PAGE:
The CIA tweeted a cryptic quote by Russian novelist Boris Pasternak, author of Doctor Zhivago.

Check it out below.

? ????? ????? ??? ????, ????? ?? ??? ????? ? ???????? ? ??? ???????? ???????????? ???? ???????? -?????????

— CIA (@CIA) January 15, 2015

The translation reads: "I wrote the novel in order for it to be published and read, and that remains only desire."

At first glance this looks like yet another twitter hack, but there's actually an incredible story behind this.

Books & periodicals were smuggled in by travelers & mailed in under the cover of various organizations. #Zhivago

— CIA (@CIA) January 15, 2015

The CIA was involved in smuggling books into countries, including the Soviet Union. One of these books was Doctor Zhivago.

After working on the novel on-and-off over the course of 20 plus years, Pasternak first submit the it for publication in 1956. However, the KGB rejected it and characterized it as "malicious libel."

Pasternak so desperately wanted the book to get out, that he gave several copies to people including Isaiah Berlin to take to England, Jacqueline de Proyart to take to France, George Katkov to take to England, and a young Italian jouranlist to take to Italy.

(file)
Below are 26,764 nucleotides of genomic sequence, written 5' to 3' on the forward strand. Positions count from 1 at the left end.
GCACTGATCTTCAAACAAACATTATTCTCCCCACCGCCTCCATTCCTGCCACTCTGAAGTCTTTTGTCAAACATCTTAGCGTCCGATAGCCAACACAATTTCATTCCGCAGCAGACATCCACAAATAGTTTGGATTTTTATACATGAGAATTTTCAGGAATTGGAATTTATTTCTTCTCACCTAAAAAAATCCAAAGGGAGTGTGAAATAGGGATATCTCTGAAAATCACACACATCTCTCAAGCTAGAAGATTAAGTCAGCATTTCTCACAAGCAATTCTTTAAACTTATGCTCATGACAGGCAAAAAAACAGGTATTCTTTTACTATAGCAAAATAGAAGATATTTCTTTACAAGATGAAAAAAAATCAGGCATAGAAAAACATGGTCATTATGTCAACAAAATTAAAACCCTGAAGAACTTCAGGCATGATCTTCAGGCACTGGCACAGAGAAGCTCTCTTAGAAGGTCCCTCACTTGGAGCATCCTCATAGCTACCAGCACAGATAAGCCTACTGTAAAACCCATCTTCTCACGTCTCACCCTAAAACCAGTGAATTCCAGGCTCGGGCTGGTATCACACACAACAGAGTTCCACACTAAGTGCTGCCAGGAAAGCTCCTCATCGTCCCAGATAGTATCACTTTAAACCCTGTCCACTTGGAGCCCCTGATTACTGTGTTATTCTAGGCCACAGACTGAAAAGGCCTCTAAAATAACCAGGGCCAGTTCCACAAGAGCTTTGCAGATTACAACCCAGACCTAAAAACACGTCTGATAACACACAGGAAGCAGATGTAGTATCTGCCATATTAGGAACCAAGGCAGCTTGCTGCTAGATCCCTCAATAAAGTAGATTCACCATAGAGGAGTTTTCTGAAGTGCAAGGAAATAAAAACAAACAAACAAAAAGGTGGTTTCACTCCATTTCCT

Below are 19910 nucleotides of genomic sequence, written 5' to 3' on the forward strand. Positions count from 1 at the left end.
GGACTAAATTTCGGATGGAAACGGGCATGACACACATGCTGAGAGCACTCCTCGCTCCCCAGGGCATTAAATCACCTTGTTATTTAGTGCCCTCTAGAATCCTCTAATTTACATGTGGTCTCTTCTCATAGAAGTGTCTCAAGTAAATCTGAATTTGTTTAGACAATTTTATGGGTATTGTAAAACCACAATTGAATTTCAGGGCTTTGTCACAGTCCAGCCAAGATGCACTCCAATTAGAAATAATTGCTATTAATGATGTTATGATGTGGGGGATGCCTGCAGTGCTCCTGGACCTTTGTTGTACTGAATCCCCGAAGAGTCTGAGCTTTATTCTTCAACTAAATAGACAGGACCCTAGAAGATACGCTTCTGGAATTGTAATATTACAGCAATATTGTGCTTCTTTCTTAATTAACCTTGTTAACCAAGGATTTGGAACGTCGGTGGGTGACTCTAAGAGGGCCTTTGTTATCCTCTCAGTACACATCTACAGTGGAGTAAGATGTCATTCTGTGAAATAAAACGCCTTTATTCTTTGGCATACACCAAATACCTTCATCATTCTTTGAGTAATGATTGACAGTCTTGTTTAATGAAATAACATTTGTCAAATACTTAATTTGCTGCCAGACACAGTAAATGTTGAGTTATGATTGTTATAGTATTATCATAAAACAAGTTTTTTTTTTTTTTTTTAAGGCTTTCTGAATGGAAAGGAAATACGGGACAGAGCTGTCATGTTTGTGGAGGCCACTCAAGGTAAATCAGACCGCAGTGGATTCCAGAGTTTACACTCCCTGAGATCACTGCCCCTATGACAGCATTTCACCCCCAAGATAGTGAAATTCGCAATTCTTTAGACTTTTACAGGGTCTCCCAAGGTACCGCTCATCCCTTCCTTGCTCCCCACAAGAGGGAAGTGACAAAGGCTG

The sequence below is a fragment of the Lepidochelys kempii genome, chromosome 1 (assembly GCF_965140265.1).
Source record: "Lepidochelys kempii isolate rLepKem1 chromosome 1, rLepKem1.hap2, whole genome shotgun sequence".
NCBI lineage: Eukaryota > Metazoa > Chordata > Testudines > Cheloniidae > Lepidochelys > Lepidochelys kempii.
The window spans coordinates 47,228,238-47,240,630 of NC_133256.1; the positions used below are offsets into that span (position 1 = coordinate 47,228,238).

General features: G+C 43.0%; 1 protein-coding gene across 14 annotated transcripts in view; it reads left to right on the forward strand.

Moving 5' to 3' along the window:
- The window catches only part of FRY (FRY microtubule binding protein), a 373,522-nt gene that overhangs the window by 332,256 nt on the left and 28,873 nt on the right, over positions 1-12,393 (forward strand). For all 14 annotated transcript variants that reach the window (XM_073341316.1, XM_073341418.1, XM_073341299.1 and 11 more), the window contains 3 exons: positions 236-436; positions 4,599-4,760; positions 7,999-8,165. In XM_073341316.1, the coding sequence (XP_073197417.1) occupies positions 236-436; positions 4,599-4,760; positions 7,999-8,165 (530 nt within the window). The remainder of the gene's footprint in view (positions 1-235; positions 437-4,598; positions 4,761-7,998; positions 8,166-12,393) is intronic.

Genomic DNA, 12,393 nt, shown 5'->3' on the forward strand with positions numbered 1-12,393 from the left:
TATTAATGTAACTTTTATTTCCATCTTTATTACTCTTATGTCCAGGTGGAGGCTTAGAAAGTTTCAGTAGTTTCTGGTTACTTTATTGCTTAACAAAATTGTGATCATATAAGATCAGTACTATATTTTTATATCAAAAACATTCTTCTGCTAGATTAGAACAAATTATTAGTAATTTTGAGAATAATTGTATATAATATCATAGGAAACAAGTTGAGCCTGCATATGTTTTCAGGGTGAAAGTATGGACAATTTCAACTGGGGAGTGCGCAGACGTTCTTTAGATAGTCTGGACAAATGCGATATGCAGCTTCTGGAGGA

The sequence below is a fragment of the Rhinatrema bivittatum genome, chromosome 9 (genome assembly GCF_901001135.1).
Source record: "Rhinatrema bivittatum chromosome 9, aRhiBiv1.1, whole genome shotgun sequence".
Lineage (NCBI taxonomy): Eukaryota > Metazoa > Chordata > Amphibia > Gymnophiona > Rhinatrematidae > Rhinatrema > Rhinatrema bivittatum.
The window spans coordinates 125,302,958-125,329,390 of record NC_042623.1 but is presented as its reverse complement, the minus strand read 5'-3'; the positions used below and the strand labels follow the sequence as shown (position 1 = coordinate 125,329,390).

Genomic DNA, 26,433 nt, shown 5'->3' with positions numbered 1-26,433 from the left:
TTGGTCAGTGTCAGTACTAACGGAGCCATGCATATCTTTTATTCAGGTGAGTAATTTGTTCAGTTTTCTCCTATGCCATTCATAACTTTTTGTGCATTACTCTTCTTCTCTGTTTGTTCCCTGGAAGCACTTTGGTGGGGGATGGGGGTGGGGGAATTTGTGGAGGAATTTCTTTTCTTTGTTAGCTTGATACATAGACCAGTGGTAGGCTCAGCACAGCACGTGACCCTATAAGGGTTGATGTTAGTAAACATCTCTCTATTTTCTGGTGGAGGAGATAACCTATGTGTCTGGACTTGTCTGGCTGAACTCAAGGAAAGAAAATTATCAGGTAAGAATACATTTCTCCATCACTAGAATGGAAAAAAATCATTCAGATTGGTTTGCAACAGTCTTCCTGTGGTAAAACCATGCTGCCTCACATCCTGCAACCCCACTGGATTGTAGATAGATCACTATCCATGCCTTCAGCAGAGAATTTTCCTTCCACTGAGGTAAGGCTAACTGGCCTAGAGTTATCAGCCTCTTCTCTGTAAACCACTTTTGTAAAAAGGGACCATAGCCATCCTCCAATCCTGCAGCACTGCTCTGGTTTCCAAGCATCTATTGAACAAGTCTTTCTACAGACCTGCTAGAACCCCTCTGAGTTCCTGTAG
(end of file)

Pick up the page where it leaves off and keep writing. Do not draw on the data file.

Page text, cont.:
The novel ended up spending 6 months on the top of the New York Times best-seller list, and was a huge sensation around the world.

In 1957 — less than a month after it appeared in Italy — a "CIA memo cited an expert’s view that it was “more important than any other literature which has yet come out of the Soviet Bloc,” reports the New York Times book review.

But it still wasn't available in the USSR.

So the CIA had a secret plan to get the novel into the country. After many obstacles, they managed to get the novels published en masse and sent them over to be distributed at the Brussels International World Fair. They also gave copies to sailors bound for the Soviet Union.

Long story short: it worked

A CIA memo concluded that “this phase can be considered completed successfully,” according to the New York Times book review.

Pasternak won the Nobel Prize at the end of 1958 for his work, but was denounced by the head of the Komsomol as a "pig fouling its own sty." Pasternak was afraid of being deported, and rejected the prize.

If you want to read the whole crazy story of the CIA's secret involvement, head to the New York Times Book Review.

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